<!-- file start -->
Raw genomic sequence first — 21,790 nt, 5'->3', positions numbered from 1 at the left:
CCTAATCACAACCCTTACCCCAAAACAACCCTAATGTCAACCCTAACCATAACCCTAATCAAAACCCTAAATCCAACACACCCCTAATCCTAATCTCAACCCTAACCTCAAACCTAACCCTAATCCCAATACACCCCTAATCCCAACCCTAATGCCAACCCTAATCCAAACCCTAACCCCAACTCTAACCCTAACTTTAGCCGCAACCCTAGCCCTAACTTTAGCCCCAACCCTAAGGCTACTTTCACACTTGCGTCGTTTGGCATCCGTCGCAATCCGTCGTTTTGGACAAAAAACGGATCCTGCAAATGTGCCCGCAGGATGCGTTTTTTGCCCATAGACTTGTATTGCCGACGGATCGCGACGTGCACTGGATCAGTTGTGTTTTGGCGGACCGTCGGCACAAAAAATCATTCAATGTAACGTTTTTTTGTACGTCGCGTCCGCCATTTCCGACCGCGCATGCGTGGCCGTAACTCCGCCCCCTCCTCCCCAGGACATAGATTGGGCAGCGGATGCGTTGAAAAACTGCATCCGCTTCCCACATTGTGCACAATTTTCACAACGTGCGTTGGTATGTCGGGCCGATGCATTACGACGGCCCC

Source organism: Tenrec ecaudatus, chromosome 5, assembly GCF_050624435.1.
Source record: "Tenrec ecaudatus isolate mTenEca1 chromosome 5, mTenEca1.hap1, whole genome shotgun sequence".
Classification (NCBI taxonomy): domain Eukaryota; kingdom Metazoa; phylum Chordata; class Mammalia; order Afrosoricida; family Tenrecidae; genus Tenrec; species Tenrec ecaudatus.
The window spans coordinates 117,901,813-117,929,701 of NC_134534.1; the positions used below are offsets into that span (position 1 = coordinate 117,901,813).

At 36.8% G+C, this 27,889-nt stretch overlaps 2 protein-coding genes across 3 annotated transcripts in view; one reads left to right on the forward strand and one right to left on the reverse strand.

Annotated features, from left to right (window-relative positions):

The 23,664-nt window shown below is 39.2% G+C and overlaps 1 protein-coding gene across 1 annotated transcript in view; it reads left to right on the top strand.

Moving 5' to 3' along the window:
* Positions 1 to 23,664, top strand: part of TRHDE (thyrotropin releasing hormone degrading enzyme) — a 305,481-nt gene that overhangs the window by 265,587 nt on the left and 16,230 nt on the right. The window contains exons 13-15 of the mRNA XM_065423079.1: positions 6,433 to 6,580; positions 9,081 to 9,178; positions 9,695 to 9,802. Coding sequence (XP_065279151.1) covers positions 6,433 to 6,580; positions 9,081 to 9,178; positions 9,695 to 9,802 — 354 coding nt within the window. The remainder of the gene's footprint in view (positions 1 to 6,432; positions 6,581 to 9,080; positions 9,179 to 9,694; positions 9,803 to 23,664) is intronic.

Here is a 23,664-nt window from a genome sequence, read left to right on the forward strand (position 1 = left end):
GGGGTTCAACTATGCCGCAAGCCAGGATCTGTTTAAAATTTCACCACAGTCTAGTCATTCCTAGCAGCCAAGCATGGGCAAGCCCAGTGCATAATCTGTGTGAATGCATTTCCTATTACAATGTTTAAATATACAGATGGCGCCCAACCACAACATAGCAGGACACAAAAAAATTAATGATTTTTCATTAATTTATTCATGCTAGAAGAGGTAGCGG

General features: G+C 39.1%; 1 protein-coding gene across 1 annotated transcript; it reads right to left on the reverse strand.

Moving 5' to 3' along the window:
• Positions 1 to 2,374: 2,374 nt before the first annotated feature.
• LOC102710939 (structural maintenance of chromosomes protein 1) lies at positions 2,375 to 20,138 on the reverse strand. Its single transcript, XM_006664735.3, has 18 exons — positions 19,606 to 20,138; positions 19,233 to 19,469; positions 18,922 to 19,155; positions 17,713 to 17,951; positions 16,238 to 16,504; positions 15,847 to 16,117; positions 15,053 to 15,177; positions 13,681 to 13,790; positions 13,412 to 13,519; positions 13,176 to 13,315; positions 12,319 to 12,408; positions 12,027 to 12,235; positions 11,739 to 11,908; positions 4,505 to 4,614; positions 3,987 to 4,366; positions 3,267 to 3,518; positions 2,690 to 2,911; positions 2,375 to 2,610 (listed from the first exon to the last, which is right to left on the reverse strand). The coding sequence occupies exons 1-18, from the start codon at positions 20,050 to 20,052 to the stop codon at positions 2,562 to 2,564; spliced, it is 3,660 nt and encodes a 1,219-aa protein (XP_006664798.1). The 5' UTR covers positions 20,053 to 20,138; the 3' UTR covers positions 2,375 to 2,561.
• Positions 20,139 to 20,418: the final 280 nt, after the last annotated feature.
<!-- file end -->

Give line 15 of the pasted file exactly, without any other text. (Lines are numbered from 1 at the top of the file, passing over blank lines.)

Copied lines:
Moving 5' to 3' along the window: